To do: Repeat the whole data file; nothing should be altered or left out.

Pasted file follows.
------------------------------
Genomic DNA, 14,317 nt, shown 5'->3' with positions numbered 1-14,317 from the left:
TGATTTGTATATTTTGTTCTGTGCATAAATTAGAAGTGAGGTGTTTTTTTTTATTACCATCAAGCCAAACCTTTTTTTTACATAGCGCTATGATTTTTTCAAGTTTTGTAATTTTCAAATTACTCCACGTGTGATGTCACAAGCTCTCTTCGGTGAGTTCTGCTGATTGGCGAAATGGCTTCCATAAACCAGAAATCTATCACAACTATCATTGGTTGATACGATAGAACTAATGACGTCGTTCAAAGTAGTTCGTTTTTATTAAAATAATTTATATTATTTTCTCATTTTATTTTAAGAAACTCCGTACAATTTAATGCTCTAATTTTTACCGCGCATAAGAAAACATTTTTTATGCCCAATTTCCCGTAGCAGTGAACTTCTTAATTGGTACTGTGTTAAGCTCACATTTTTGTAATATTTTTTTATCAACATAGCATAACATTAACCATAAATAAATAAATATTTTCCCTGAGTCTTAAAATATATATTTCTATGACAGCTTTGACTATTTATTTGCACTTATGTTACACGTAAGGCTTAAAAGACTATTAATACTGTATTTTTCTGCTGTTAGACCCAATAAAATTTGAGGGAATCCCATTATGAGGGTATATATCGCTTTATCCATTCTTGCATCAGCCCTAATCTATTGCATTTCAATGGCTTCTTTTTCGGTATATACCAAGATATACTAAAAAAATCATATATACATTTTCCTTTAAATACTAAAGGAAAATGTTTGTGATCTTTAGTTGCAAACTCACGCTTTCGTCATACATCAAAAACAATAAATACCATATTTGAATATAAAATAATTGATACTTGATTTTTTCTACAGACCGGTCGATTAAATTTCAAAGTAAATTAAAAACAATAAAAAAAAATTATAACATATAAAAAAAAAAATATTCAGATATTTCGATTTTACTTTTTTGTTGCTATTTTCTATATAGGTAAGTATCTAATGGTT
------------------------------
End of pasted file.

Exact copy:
Genomic DNA, 14,317 nt, shown 5'->3' with positions numbered 1-14,317 from the left:
TGATTTGTATATTTTGTTCTGTGCATAAATTAGAAGTGAGGTGTTTTTTTTTATTACCATCAAGCCAAACCTTTTTTTTACATAGCGCTATGATTTTTTCAAGTTTTGTAATTTTCAAATTACTCCACGTGTGATGTCACAAGCTCTCTTCGGTGAGTTCTGCTGATTGGCGAAATGGCTTCCATAAACCAGAAATCTATCACAACTATCATTGGTTGATACGATAGAACTAATGACGTCGTTCAAAGTAGTTCGTTTTTATTAAAATAATTTATATTATTTTCTCATTTTATTTTAAGAAACTCCGTACAATTTAATGCTCTAATTTTTACCGCGCATAAGAAAACATTTTTTATGCCCAATTTCCCGTAGCAGTGAACTTCTTAATTGGTACTGTGTTAAGCTCACATTTTTGTAATATTTTTTTATCAACATAGCATAACATTAACCATAAATAAATAAATATTTTCCCTGAGTCTTAAAATATATATTTCTATGACAGCTTTGACTATTTATTTGCACTTATGTTACACGTAAGGCTTAAAAGACTATTAATACTGTATTTTTCTGCTGTTAGACCCAATAAAATTTGAGGGAATCCCATTATGAGGGTATATATCGCTTTATCCATTCTTGCATCAGCCCTAATCTATTGCATTTCAATGGCTTCTTTTTCGGTATATACCAAGATATACTAAAAAAATCATATATACATTTTCCTTTAAATACTAAAGGAAAATGTTTGTGATCTTTAGTTGCAAACTCACGCTTTCGTCATACATCAAAAACAATAAATACCATATTTGAATATAAAATAATTGATACTTGATTTTTTCTACAGACCGGTCGATTAAATTTCAAAGTAAATTAAAAACAATAAAAAAAAATTATAACATATAAAAAAAAAAATATTCAGATATTTCGATTTTACTTTTTTGTTGCTATTTTCTATATAGGTAAGTATCTAATGGTT